The easing of lockdown has come as a relief for bars and restaurants across Northern Ireland, but there is no sign of live music returning.
The revenue generated from ticket sales and venue bars accounted for 47% of the total income of the live arts sector in 2018-19 and the complete removal of these sources has been devastating.
It is why the decision made last weekend by the UK government to invest £1.57bn into the arts sector has been broadly welcomed. Attention in Northern Ireland will now turn to exactly how the Executive chooses to disperse its allocated £33m support package.
Charlotte Dryden, CEO of the Oh Yeah Music Centre, one of Belfast’s most pivotal music hubs, has been involved in behind-the-scenes discussions focused on keeping the industry active.
“The arts in general have really pulled together,” she says, reflecting on the efforts of venue owners, arts organisations and local charities.
She admits that the government’s announcement came “out of the blue” and that it is “a very positive step forward,” but inevitably questions still remain. “It’s just, how will it be distributed? The devil will be in the detail,” she says. “The main concern is going to be around artists and freelancers, they are still living hand-to-mouth. There’s still an emergency there, in my opinion.”
The investment follows a sustained period of lobbying and campaigning from a number of organisations, perhaps most notably the Music Venues Trust, a UK-wide charitable organisation whose #LetTheMusicPlay and #SaveOurVenues campaigns have been at the forefront of efforts to raise money to support grassroots venues.
In Northern Ireland, the Arts Collaboration Network recently presented the argument for the arts sector to the Northern Ireland Assembly Committee for Communities, a campaign which last week resulted in a separate announcement from the Assembly of a £4m emergency arts funding package.
Whilst the Executive is not legally bound to direct all of the £33m into the arts, Charlotte Dryden believes that there is a moral obligation to do so. Communities Minister Caral Ni Chuilin commented that, “whilst ultimately it will be for the Executive to decide on how this money should be spent, the argument for a comprehensive package of support to local musicians, freelancers, theatres, artists, museums and the heritage sector at a time when they are struggling to recover from the Covid-19 pandemic cannot be overstated.”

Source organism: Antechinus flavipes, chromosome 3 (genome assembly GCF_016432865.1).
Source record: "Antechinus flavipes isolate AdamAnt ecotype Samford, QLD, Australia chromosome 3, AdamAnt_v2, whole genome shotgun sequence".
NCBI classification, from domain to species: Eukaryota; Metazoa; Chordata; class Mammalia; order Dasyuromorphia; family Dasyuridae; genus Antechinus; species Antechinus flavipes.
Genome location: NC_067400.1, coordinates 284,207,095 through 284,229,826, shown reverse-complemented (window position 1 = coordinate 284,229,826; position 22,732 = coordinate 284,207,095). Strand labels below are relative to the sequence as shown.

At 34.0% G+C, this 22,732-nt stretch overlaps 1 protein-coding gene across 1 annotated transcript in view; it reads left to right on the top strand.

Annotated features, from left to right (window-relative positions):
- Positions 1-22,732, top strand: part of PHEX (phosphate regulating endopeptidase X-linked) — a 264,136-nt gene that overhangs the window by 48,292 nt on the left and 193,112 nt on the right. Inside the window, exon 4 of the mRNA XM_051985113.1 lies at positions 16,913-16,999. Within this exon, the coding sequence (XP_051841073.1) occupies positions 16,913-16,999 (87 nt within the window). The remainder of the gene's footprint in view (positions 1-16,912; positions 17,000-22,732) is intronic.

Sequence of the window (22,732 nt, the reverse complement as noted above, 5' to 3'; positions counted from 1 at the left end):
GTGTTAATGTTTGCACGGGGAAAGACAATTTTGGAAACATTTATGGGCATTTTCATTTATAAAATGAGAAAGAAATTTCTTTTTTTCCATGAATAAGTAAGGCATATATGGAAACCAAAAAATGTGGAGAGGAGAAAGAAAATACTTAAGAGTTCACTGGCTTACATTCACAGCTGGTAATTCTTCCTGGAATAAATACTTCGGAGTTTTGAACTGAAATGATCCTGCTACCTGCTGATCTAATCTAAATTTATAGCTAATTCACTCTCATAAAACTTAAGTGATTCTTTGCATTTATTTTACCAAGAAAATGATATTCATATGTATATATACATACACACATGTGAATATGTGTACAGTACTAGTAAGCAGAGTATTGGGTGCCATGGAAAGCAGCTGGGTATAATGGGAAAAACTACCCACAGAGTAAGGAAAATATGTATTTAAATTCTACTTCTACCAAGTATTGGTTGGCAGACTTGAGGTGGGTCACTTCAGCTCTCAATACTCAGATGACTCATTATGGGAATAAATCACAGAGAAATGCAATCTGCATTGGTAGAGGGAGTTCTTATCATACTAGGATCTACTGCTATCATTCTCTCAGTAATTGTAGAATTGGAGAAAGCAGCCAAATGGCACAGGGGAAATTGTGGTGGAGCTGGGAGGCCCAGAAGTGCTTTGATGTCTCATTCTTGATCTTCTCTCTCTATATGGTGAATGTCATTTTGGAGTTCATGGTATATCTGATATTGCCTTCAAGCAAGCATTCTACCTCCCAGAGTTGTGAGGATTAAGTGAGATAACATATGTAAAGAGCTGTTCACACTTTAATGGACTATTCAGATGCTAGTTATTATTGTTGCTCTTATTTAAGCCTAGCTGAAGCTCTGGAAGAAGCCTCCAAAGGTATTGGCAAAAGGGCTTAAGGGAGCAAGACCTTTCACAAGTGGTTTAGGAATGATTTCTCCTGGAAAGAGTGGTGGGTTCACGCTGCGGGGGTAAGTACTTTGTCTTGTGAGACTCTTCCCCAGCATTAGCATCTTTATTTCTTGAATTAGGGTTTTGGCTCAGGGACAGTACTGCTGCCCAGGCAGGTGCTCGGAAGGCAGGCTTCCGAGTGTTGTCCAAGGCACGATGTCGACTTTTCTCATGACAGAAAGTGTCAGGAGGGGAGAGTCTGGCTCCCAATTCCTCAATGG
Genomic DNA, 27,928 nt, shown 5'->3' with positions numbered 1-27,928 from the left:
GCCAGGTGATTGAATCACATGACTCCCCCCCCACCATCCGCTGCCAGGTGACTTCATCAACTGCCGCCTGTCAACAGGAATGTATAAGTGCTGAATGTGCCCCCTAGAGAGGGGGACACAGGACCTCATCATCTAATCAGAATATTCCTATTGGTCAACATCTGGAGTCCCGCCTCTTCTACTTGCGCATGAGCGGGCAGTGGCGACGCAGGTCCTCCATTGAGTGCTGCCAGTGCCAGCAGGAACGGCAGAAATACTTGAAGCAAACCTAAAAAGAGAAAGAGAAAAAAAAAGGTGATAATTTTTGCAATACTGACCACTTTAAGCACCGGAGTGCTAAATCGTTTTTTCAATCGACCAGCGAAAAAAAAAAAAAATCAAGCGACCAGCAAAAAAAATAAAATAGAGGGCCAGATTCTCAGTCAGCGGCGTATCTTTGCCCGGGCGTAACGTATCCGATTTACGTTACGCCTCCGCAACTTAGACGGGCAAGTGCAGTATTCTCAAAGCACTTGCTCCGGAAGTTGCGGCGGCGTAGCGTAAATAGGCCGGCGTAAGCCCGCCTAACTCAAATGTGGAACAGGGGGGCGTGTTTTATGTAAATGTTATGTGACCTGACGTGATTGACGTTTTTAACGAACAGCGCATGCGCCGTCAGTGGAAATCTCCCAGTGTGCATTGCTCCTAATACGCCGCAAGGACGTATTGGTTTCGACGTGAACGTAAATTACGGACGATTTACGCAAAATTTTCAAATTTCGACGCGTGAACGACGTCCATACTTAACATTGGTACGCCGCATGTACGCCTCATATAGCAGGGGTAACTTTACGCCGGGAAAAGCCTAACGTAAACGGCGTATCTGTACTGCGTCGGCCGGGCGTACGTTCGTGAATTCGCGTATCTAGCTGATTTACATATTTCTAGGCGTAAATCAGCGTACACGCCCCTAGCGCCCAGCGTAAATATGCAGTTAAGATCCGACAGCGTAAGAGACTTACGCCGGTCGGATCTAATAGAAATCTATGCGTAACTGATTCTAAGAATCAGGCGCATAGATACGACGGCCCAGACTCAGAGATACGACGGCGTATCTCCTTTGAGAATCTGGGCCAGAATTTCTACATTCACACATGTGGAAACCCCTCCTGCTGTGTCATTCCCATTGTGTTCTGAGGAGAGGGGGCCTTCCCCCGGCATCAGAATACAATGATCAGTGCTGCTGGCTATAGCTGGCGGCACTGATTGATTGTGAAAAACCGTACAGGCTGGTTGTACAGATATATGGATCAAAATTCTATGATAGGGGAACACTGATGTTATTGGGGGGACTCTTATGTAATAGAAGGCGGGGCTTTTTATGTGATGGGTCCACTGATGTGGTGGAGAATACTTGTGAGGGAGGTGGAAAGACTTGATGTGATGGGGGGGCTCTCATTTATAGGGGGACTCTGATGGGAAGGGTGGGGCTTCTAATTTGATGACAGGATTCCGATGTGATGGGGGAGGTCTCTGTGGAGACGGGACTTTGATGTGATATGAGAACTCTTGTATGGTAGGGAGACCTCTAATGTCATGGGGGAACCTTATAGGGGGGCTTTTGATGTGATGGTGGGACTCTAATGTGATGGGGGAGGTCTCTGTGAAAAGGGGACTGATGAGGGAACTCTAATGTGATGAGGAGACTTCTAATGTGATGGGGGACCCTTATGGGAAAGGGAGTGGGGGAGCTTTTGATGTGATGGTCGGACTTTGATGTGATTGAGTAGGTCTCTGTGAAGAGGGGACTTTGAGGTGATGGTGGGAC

Ciaran Smyth, the owner of the Voodoo venue in Belfast city centre, worries, however, that the money may not reach everyone in need.
“I’m extremely concerned that a grassroots commercial venue like Voodoo will be ignored by Northern Ireland arts administrators,” he tells us. “Unlike arts support in most of Europe, our venues never receive any funding from government. There aren’t many of us left as a result. We are at the forefront of trying to rebuild a sustainable music infrastructure in Northern Ireland.”
Charlotte Dryden agrees that venues have often been overlooked. “We are being left behind,” she says. “Every time I watch the news, they talk about sports and retail but you don’t really get much about small, grassroots venues.”
The Arts Council of Northern Ireland immediately repurposed its public funds at the beginning of lockdown, providing £1.5m of emergency funding to the worst affected arts organisations, artists and freelancers, but they also accepted that much more is needed.
They estimate that the Northern Ireland arts sector is facing an initial loss of box office income of £25 million and have expressed specific concern for seriously affected venues.
The Oh Yeah Music Centre is a charity and a social enterprise as well as a venue and generates approximately 45% of its income from its bar, cafe, ticket sales and rented rehearsal rooms, which Charlotte admits puts them in a less dangerous position than some others. “My heart goes out to venues that completely rely on ticket and bar income,” she says.
For Voodoo, it is a case of having to contemplate adapting the venue into a bar or facing long periods of inaction. “The government have said that you have to leave six metres in front of a singer clear, which is half the venue gone,” says Ciaran Smyth. “We are looking at if there is any way we can do alternative presentation of live music. All that costs an awful lot of money, though.”